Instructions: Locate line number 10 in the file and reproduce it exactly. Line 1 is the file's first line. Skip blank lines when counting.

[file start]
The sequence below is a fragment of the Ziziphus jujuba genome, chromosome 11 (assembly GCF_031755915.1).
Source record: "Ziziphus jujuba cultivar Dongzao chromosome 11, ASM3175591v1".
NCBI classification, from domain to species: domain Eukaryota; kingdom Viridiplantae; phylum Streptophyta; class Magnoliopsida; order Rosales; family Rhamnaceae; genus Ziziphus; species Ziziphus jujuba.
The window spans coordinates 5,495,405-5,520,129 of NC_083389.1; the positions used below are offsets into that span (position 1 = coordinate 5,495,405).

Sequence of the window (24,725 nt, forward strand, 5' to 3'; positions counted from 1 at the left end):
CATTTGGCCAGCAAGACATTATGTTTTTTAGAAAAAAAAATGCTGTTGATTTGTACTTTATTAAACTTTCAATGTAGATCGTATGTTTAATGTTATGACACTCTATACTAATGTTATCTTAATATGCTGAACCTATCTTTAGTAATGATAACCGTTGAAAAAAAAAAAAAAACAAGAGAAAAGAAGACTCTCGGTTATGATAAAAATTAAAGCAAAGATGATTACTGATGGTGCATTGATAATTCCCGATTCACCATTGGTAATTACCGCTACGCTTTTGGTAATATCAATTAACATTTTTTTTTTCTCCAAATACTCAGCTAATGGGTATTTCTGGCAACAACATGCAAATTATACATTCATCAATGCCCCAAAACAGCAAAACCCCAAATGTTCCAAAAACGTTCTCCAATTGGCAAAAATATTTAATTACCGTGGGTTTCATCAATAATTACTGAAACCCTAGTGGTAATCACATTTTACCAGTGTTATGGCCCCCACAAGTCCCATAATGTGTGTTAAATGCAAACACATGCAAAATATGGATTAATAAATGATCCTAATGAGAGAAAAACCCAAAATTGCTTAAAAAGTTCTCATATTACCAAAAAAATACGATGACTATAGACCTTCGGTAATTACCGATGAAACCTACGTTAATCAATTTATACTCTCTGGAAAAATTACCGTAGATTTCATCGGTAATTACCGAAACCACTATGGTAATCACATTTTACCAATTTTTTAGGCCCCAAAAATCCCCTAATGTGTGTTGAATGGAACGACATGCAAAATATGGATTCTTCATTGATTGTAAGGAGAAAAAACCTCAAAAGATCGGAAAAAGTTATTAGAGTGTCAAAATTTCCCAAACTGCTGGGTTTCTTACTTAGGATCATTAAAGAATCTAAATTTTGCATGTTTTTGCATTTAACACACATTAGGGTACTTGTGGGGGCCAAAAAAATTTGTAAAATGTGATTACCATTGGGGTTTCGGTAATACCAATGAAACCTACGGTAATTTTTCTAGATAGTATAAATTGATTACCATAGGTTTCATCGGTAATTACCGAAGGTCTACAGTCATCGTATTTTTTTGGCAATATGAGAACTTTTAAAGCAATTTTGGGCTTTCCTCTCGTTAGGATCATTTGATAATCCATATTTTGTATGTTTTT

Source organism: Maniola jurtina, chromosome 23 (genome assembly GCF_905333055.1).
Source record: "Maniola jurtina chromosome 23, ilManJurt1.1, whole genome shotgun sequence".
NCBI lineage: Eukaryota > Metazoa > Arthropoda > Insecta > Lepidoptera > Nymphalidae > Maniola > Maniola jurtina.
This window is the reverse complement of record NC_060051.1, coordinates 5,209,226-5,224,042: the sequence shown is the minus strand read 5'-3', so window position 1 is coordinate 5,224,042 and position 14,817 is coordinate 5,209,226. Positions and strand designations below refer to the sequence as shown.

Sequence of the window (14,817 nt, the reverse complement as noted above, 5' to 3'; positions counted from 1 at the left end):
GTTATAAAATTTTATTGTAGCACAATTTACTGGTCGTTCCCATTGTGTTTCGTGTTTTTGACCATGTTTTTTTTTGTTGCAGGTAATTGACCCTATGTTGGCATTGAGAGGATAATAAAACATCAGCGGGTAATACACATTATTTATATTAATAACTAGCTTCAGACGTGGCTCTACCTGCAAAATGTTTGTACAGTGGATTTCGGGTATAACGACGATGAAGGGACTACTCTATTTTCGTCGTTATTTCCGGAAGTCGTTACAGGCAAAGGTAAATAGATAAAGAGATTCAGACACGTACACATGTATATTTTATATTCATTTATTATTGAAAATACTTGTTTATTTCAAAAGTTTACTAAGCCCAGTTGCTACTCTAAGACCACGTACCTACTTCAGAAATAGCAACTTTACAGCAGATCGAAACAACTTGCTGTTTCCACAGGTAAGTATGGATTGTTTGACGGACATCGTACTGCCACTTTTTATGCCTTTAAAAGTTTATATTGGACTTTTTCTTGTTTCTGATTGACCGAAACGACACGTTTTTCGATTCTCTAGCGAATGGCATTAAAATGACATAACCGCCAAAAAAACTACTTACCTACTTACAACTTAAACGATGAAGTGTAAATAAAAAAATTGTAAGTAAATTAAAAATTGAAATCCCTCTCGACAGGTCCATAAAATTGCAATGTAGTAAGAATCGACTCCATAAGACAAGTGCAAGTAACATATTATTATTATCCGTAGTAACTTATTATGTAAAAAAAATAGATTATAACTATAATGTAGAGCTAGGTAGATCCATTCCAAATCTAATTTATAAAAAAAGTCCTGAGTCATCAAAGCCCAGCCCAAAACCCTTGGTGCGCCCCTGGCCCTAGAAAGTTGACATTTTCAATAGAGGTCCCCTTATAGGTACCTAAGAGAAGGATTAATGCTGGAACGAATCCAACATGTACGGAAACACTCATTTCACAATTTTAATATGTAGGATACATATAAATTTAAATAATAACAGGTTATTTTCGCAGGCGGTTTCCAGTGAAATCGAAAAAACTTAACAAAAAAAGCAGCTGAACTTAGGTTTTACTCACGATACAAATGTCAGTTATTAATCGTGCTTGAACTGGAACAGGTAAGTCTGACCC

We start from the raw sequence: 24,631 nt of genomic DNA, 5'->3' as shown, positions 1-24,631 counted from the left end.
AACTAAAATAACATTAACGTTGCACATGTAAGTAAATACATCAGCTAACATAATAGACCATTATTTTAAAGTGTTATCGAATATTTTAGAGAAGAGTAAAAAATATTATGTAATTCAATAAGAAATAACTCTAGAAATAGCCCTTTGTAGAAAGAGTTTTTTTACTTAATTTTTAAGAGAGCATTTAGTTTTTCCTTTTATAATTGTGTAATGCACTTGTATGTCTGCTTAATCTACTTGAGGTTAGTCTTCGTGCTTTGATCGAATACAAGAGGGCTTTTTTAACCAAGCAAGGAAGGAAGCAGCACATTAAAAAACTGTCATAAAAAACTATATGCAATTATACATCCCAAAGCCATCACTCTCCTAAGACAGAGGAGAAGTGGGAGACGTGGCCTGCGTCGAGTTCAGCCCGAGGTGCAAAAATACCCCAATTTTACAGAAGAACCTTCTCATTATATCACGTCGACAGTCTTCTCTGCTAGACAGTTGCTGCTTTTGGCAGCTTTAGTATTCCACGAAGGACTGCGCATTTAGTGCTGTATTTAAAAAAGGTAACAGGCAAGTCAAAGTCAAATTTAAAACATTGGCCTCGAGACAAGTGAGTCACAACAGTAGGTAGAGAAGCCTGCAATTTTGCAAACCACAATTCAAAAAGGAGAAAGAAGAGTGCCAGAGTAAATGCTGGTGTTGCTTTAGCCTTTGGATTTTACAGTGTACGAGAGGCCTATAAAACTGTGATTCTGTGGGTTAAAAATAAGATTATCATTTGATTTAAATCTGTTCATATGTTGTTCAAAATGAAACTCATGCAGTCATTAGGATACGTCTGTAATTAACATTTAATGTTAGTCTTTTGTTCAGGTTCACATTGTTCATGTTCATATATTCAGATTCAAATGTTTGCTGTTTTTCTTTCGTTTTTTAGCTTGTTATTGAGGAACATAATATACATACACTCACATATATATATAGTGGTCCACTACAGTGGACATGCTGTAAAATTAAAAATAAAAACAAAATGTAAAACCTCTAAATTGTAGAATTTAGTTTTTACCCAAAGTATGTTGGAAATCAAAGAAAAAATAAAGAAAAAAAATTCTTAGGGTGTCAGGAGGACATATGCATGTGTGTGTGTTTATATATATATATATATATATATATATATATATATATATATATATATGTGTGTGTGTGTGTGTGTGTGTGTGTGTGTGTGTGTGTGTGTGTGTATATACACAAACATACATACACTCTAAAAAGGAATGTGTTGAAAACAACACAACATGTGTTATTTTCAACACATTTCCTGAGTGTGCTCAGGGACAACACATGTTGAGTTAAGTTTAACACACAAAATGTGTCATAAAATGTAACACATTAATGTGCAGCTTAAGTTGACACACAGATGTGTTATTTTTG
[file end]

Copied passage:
This window is the reverse complement of record NC_060051.1, coordinates 5,209,226-5,224,042: the sequence shown is the minus strand read 5'-3', so window position 1 is coordinate 5,224,042 and position 14,817 is coordinate 5,209,226. Positions and strand designations below refer to the sequence as shown.